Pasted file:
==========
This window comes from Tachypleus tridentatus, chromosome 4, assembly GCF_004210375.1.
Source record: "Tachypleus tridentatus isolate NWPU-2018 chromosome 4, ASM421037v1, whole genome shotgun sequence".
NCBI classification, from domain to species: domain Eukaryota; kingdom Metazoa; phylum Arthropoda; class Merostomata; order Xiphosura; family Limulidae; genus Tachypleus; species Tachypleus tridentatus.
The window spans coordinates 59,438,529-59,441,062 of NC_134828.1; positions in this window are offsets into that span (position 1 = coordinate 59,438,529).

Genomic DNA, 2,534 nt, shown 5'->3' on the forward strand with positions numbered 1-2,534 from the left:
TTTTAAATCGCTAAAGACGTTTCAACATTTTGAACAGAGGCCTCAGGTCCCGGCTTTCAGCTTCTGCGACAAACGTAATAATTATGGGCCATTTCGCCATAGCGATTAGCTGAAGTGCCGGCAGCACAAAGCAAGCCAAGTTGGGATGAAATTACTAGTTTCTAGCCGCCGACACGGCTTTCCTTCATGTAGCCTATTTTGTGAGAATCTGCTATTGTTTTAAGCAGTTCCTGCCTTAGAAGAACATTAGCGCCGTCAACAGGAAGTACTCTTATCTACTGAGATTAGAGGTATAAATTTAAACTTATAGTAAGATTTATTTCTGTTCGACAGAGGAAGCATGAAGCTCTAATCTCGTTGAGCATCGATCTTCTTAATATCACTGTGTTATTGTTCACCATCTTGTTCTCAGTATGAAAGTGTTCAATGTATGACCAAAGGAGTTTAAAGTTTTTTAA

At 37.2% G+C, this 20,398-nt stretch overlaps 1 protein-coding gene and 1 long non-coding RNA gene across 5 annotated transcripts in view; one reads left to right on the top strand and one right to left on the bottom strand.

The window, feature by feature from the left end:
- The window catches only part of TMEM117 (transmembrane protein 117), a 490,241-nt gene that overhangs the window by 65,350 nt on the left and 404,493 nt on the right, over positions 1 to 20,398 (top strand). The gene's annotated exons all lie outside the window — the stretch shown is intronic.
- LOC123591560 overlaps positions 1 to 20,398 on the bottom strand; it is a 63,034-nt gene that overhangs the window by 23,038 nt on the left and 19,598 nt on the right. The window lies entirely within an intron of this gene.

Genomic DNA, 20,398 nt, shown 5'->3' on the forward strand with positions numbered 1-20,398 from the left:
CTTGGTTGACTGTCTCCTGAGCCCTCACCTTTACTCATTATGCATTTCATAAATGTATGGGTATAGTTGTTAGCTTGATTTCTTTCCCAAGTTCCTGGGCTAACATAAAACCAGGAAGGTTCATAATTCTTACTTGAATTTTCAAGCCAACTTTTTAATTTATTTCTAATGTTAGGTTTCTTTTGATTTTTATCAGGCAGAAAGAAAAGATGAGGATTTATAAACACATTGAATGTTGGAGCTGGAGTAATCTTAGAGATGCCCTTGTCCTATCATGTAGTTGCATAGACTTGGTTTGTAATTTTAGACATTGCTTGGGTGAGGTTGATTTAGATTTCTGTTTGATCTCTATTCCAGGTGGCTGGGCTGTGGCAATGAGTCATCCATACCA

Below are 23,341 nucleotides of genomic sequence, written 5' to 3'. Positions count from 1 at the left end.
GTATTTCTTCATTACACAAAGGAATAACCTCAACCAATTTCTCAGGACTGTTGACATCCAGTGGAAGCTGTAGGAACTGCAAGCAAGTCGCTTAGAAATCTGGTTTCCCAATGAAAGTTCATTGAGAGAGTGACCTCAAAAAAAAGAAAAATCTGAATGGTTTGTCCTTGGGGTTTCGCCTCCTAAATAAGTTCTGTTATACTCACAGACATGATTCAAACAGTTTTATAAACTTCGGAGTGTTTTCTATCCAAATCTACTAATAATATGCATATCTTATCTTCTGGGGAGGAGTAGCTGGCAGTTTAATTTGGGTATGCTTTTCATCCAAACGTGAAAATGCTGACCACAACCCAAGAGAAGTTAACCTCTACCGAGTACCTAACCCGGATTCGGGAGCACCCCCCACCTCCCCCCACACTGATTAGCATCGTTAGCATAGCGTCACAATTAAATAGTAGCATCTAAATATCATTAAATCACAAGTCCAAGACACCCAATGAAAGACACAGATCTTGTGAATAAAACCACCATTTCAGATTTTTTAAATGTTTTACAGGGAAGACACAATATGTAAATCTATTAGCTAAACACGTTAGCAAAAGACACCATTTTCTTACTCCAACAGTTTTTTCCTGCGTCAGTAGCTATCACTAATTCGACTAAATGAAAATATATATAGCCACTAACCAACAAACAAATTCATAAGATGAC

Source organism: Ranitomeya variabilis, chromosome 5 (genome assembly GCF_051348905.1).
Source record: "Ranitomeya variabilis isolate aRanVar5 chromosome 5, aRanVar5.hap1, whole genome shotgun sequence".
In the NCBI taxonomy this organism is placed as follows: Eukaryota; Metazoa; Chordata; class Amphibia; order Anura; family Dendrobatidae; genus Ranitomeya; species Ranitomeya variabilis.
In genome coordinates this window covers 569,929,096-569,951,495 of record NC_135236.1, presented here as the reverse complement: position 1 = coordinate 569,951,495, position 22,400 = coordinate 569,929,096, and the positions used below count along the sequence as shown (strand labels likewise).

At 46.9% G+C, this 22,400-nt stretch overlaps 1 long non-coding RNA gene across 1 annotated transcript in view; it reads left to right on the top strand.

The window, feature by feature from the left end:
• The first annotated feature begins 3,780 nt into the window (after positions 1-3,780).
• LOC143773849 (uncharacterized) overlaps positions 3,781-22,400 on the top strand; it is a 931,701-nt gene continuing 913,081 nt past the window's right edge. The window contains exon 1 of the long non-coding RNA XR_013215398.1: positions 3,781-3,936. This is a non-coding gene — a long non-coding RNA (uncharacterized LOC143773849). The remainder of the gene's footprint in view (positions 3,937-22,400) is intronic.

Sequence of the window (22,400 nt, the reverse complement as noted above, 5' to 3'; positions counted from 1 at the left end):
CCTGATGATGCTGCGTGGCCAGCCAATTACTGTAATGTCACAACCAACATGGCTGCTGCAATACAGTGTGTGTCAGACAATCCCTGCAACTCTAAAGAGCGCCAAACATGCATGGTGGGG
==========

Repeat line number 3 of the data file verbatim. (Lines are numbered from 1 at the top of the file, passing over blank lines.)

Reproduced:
NCBI classification, from domain to species: domain Eukaryota; kingdom Metazoa; phylum Arthropoda; class Merostomata; order Xiphosura; family Limulidae; genus Tachypleus; species Tachypleus tridentatus.